After seeing the movie Captain Phillips, I got this book wanting to know more about the capture of the Maersk Alabama, the US cargo ship that was hijacked by Somali pirates in 2009, and the ordeal of Captain Phillips himself, taken hostage by the pirates and held in the ship's lifeboat for four days until he was rescued by Navy SEALs. Take my advice: never try to learn more about heroes; it's almost always disappointing. About half a chapter into this book, I was thinking, "hmmm, this guy is kind After seeing the movie Captain Phillips, I got this book wanting to know more about the capture of the Maersk Alabama, the US cargo ship that was hijacked by Somali pirates in 2009, and the ordeal of Captain Phillips himself, taken hostage by the pirates and held in the ship's lifeboat for four days until he was rescued by Navy SEALs. Take my advice: never try to learn more about heroes; it's almost always disappointing. About half a chapter into this book, I was thinking, "hmmm, this guy is kind of a douche," and I felt bad about that, obviously, because: HERO. But he's arrogant and boastful about things that are so stupid, and clearly wants to portray himself as the toughest bastard you'll ever be lucky enough to know. I'd like to say that as I read further, I started to have a better opinion of him, but I really didn't. Surprisingly, the book is not all that interesting, although maybe that's because I'd already seen the very well-done movie. The details differ slightly from those in the film, but not in a significant way (well, aside from the fact that I never wanted to punch Tom Hanks in the face). It ends with Phillips humblebragging about how he's "not a hero OH OKAY I AM BUT NOT ON PURPOSE." And at that point, I was ready to just give this book 2 stars and say, "the movie was better," but in subsequently reading a bit about what the Alabama's crew has to say about things (most of which comes from declarations in the lawsuit they've filed against Maersk), it seems that the whole thing might have been avoided but for Maersk's and Phillips's disregard of numerous warnings of pirate attacks and their decision to sail within 250 miles of the Somali coastline when Maritime authorities had directed ships to stay at least 600 miles offshore. Evidently, Phillips had some weird need to play Quien Es Mas Macho? with the pirates and Maersk wanted to save one day's fuel costs. In short, I don't recommend the book, I do recommend the movie Captain Phillips, and I also recommend Joe Versus the Volcano, which has nothing to do with the matter at hand, I just think it's an underrated film.

  10. 5 out of 5

    Owen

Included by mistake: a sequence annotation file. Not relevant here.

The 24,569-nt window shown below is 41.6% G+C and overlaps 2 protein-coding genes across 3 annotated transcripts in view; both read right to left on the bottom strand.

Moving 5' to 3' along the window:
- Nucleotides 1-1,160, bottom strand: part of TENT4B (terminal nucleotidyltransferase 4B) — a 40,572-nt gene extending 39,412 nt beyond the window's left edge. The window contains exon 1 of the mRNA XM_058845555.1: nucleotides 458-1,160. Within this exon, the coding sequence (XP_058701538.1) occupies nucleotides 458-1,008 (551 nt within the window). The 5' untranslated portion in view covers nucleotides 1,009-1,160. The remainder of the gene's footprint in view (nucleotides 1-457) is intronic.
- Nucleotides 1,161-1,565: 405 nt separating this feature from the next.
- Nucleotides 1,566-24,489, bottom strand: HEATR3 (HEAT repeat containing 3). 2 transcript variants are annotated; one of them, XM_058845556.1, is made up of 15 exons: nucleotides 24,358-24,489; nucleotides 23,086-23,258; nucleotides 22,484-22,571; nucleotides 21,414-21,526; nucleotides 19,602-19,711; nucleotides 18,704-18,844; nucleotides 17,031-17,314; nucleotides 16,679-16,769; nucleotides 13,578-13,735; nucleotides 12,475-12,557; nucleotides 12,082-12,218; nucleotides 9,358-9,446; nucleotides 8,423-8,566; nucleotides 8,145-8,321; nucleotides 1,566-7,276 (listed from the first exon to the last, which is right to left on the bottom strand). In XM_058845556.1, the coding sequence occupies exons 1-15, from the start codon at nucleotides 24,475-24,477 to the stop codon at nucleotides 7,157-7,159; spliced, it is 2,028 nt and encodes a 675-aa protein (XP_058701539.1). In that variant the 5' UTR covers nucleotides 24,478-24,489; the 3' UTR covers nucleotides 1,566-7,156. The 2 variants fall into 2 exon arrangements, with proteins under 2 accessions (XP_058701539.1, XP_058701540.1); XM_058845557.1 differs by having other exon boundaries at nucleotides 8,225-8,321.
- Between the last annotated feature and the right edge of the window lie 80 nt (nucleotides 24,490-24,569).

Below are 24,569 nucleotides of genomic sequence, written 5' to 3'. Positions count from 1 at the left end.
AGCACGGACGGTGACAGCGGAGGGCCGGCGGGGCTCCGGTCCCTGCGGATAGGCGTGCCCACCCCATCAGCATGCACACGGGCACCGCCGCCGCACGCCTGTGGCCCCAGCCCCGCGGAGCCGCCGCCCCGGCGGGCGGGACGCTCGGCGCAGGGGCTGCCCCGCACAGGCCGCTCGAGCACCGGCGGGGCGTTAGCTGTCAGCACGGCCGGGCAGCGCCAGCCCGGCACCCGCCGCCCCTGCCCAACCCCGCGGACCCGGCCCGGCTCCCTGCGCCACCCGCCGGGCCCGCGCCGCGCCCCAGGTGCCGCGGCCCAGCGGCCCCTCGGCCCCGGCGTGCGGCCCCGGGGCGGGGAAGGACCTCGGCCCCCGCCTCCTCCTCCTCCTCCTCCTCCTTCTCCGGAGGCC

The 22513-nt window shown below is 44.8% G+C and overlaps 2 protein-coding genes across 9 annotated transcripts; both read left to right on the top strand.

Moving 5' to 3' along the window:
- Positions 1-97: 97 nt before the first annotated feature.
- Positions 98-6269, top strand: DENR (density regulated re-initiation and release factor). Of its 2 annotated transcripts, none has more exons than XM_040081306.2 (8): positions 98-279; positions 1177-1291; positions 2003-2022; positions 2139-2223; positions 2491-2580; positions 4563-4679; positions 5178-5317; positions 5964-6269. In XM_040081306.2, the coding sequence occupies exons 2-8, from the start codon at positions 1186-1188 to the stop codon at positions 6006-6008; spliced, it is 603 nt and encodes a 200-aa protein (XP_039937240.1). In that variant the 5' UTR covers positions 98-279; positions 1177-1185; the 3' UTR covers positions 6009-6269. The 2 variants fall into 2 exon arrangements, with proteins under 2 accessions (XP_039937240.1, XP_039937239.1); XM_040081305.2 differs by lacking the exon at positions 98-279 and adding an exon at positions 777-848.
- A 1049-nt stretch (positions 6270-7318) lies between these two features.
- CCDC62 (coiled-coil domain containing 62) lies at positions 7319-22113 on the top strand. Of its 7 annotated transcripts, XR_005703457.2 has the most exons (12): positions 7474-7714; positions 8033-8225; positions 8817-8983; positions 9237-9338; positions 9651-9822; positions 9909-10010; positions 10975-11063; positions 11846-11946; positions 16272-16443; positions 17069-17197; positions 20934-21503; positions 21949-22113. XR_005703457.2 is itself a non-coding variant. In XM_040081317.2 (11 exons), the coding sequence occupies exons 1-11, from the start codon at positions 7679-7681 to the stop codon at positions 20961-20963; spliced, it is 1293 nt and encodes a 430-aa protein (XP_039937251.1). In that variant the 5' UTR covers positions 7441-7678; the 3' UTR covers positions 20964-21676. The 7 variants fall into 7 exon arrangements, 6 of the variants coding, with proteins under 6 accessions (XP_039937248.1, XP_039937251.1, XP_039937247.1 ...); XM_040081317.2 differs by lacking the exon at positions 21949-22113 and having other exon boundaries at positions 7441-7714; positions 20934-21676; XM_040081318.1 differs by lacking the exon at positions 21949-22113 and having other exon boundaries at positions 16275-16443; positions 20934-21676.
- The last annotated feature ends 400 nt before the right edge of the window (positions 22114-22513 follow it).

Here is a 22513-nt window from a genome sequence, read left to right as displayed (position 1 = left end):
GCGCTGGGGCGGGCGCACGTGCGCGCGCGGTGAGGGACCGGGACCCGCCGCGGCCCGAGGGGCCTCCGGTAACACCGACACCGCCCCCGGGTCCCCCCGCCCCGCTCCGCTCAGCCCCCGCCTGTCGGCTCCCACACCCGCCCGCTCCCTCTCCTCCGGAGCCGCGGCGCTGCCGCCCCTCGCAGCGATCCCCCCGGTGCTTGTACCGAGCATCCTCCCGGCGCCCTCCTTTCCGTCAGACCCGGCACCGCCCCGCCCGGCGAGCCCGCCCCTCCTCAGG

A Captain’s Duty by Richard Phillips with Stephan Talty is a nonfiction book about the seizure by pirates of the U.S. cargo ship Maersk Alabama of the coast of Somalia in 2009. The book is told from the captain’s point of view. It spans a period of time from the week before the cargo ship set sail to after he gets home. Half of the book is about what really happened on the ship and the other half is about his emotional struggles being separated from his family. The book was made into a hit movie A Captain’s Duty by Richard Phillips with Stephan Talty is a nonfiction book about the seizure by pirates of the U.S. cargo ship Maersk Alabama of the coast of Somalia in 2009. The book is told from the captain’s point of view. It spans a period of time from the week before the cargo ship set sail to after he gets home. Half of the book is about what really happened on the ship and the other half is about his emotional struggles being separated from his family. The book was made into a hit movie, “Captain Phillips”, starring Tom Hanks. The book is written like a diary with chapter headings like “-3 Days", and "Day 1, 1530 Hours”. The book goes back and forth dealing with the situation on the cargo ship and the reaction back home in Vermont. I enjoyed how the author included excerpts from real news reports to start each chapter. The book is filled with action and depicts the cat and mouse game between the pirates and the crew. There are small parts throughout the book where Richard Phillips and Stephan Talty add extra dimensions to the story. These are little things like Captain Phillips talking about Shaeffer Stadium in Foxborough or a conversation with the youngest pirate about going to the movies in Somalia. These instances help make the story more relatable. This event, which took place in 2009, made headlines all around the world. Piracy in Somalia was brought to the attention of world leaders. It was one of the biggest stories of the year. It also was one of the biggest instances of piracy. I thoroughly enjoyed reading this book and I would recommend it to anybody, especially if they live in New England because Phillips talks about his home throughout the book.